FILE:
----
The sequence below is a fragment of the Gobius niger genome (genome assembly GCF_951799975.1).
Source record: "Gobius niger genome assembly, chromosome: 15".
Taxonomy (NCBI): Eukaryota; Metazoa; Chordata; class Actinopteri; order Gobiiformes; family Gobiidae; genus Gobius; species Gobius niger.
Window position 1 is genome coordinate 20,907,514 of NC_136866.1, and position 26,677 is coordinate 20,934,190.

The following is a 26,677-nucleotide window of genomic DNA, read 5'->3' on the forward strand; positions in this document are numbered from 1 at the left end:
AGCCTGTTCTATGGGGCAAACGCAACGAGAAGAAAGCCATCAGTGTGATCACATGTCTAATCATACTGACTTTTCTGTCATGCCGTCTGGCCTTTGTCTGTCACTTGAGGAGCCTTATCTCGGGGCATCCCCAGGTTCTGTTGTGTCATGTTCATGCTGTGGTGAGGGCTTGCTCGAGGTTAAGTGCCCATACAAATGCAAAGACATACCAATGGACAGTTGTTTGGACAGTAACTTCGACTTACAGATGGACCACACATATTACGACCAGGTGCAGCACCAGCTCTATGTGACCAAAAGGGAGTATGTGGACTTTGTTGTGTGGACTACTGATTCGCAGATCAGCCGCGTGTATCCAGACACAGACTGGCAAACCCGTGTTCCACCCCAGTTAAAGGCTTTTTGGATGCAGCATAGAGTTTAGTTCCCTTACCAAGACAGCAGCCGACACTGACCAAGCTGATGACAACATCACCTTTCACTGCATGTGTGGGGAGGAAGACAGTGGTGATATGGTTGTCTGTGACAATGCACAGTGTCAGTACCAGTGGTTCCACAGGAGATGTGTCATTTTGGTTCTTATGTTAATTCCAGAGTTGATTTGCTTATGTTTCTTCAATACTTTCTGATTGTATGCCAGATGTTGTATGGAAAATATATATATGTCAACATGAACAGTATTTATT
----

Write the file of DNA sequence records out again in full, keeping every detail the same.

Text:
The sequence below is a fragment of the Gobius niger genome (genome assembly GCF_951799975.1).
Source record: "Gobius niger genome assembly, chromosome: 15".
Taxonomy (NCBI): Eukaryota; Metazoa; Chordata; class Actinopteri; order Gobiiformes; family Gobiidae; genus Gobius; species Gobius niger.
Window position 1 is genome coordinate 20,907,514 of NC_136866.1, and position 26,677 is coordinate 20,934,190.

The following is a 26,677-nucleotide window of genomic DNA, read 5'->3' on the forward strand; positions in this document are numbered from 1 at the left end:
AGCCTGTTCTATGGGGCAAACGCAACGAGAAGAAAGCCATCAGTGTGATCACATGTCTAATCATACTGACTTTTCTGTCATGCCGTCTGGCCTTTGTCTGTCACTTGAGGAGCCTTATCTCGGGGCATCCCCAGGTTCTGTTGTGTCATGTTCATGCTGTGGTGAGGGCTTGCTCGAGGTTAAGTGCCCATACAAATGCAAAGACATACCAATGGACAGTTGTTTGGACAGTAACTTCGACTTACAGATGGACCACACATATTACGACCAGGTGCAGCACCAGCTCTATGTGACCAAAAGGGAGTATGTGGACTTTGTTGTGTGGACTACTGATTCGCAGATCAGCCGCGTGTATCCAGACACAGACTGGCAAACCCGTGTTCCACCCCAGTTAAAGGCTTTTTGGATGCAGCATAGAGTTTAGTTCCCTTACCAAGACAGCAGCCGACACTGACCAAGCTGATGACAACATCACCTTTCACTGCATGTGTGGGGAGGAAGACAGTGGTGATATGGTTGTCTGTGACAATGCACAGTGTCAGTACCAGTGGTTCCACAGGAGATGTGTCATTTTGGTTCTTATGTTAATTCCAGAGTTGATTTGCTTATGTTTCTTCAATACTTTCTGATTGTATGCCAGATGTTGTATGGAAAATATATATATGTCAACATGAACAGTATTTATT